The Boost FP merger project is great news. For the record, I agree with you that Boost should offer a single FP package. My only input is that it follow a clear specification, not the sort of ad-hoc, barnacle-upon-barnacle methodology of C++ evolution. That's what scared me in the summary review. So maybe Boost code ought to change as much as FC++ code, in order to define a clean FP language. Otherwise you have the barnacle method, just because one library had historical precedence, not because the language design argues for it. The statement that Boost gave full consideration to FC++'s place within Boost, both with an eye towards Boost coding/documentation standards and towards how FC++ might relate to Lambda and Phoenix offers a picture of Lambda and Phoenix resting in cement. Well, the overall FP language design should determine that. An abstract language design is really the first point of consensus. I'm sure the guys are hashing one out.

Please keep the Boost-announce mailing list up-to-date. It missed the FC++ decision, which now seems a mere formality along the way to incorporation, if Phoenix has not largely accomplished the deed already, heavily influenced as it was by FC++. It appears that Phoenix is doing bang-up work.

I share the announcement's hope that some of the ideas from FC++ might successfully be applied to other boost libraries. That statement touches on my opinion of the value of multiparadigm programming in this context, that the best way to boost C++ is to enable MP facilities. A true FP language available inside C++ would be a real boost for industrial software engineers as well as present and future Boost library authors.

(Those interested may compare with Felix.)

### I realize this thread is over

I realize this thread is over a year old, but I would like to add a few comments as a reasonably long-time Boost participant and observer of the FC++ review. First, FC++ *is* a DSL, because of the very nature of C++. C++ is awesome because of operator overloading and compile-time metaprogramming. It is lacking because the runtime domain and compile-time domain are spelled differently. Some people consider that a virtue. When looking at template metacode that tries to do something serious (like FC++ does), I don't see how you can say that with a straight face. FC++ code does not look anything like vanilla C++, nor should it. It's no different than Spirit code in that regard. The cool thing is that you can do it at all.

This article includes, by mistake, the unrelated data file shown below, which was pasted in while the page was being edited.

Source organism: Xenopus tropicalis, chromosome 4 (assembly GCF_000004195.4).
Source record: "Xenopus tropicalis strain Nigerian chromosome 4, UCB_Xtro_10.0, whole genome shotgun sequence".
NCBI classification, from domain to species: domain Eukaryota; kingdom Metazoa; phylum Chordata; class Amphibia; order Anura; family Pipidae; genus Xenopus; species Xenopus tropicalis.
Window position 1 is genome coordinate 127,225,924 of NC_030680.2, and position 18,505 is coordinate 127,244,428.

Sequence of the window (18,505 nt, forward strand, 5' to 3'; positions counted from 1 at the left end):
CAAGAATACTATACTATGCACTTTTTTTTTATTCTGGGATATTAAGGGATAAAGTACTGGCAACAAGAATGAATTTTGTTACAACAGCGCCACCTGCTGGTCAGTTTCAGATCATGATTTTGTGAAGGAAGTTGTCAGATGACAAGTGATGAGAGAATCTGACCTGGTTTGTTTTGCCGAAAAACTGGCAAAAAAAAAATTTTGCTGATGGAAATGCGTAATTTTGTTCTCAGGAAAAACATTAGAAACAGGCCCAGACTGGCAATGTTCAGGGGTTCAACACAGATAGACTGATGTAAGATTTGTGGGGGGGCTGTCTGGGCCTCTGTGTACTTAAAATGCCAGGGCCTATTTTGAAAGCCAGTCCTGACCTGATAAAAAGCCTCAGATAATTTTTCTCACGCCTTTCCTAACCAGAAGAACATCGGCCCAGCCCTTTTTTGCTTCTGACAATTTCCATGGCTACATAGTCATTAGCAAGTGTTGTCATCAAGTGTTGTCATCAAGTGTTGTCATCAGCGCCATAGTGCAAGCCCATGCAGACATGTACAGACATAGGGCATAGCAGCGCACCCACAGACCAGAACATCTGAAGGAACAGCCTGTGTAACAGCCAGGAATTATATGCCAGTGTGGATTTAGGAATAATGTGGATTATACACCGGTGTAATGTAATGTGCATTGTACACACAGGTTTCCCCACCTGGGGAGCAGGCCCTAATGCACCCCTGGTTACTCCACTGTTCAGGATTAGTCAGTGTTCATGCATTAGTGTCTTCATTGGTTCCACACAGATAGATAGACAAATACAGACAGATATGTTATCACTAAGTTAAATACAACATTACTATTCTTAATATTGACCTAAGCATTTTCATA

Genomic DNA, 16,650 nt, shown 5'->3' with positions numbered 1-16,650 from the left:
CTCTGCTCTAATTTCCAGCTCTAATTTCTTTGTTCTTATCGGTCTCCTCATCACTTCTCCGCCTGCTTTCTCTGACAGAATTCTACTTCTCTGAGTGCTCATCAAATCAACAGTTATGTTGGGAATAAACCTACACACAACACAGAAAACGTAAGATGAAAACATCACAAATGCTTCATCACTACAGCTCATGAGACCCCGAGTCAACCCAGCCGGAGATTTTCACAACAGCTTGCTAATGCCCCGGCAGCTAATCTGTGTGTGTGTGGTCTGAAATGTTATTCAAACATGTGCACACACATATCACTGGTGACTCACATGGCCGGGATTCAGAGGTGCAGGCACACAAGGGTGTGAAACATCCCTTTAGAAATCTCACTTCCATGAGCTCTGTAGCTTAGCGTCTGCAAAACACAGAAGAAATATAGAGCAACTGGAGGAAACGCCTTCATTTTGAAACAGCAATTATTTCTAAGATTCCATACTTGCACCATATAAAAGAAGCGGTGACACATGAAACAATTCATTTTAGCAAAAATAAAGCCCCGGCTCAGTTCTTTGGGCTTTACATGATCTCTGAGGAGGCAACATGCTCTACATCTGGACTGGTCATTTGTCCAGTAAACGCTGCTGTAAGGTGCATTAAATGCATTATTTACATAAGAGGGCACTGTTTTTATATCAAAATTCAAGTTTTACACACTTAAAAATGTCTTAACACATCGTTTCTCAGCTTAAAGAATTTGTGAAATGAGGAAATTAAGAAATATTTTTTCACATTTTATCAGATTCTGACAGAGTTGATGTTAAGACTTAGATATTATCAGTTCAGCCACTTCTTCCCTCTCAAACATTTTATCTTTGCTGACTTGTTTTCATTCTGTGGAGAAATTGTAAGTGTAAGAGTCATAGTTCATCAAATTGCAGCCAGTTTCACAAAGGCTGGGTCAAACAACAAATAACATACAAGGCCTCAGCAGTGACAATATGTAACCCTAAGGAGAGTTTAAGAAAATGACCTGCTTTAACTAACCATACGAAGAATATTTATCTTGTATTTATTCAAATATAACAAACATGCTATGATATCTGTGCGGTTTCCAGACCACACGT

Second, the Boost community is not full of lunkheads who are clueless about FP. I think FC++ got a fair review; and even though I personally voted in favor of inclusion, I was not entirely surprised when it was rejected. Note that it was not rejected on its overall merit, which was more or less universally recognized. Nor was it rejected on the merits of FP as a paradigm, or the lack thereof. It was rejected on technical points of the Boost philosophy which exist to maintain a high level of quality that ensures confidence in the Boost brand. Unless you are a hardcore C++ library author, it may not be obvious why Boost is picky about the way it accepts libraries; but the fact that you will find very few complaints about Boost libraries in general (and quite a few praises) should indicate that it is a mostly sound process.

Third, part of the reason FC++ did not succeed is because C++ is simply not capable of supporting FP in a satisfactory way. It is indeed an MP language, but FP is not one of the Ps. It must be left to a future, more powerful, more advanced language that has a greater conceptual purity to unify the paradigms in a natural and convincing way. The fact is, FC++ should not exist at all. In the language that replaces C++, support for FP will be intrinsic, not bolted on. And I'm afraid that Felix is most likely not that language (though it has its own merits).

### functional programming in Java with generics

Mark Zander of LANL published an article in DDJ about using generics to do functional programming in Java.

For example, to implement the following function

twice :: (a->a)->a->a
twice f z = f(f(z))


... you would write the following in Java

public class Twice<A> extends Function.O2<Fcn<A, A>, A, A> {
public A call(Fcn<A, A> f, A z) {
return f.x(f.x(z));
}
}


One of the reasons why Zander's implementation is better than Apache's Commons Functor library is because his approach provides type safety whereas Apache's does not.

### Delegates

The dodgy multicast semantics of delegates in C# is unfortunate but thankfully you can still use them like plain old closures.

delegate T Function<T>(T arg);
static Function<T> Twice<T>(Function<T> func)
{
return delegate(T arg) { return func(func(arg)); };
}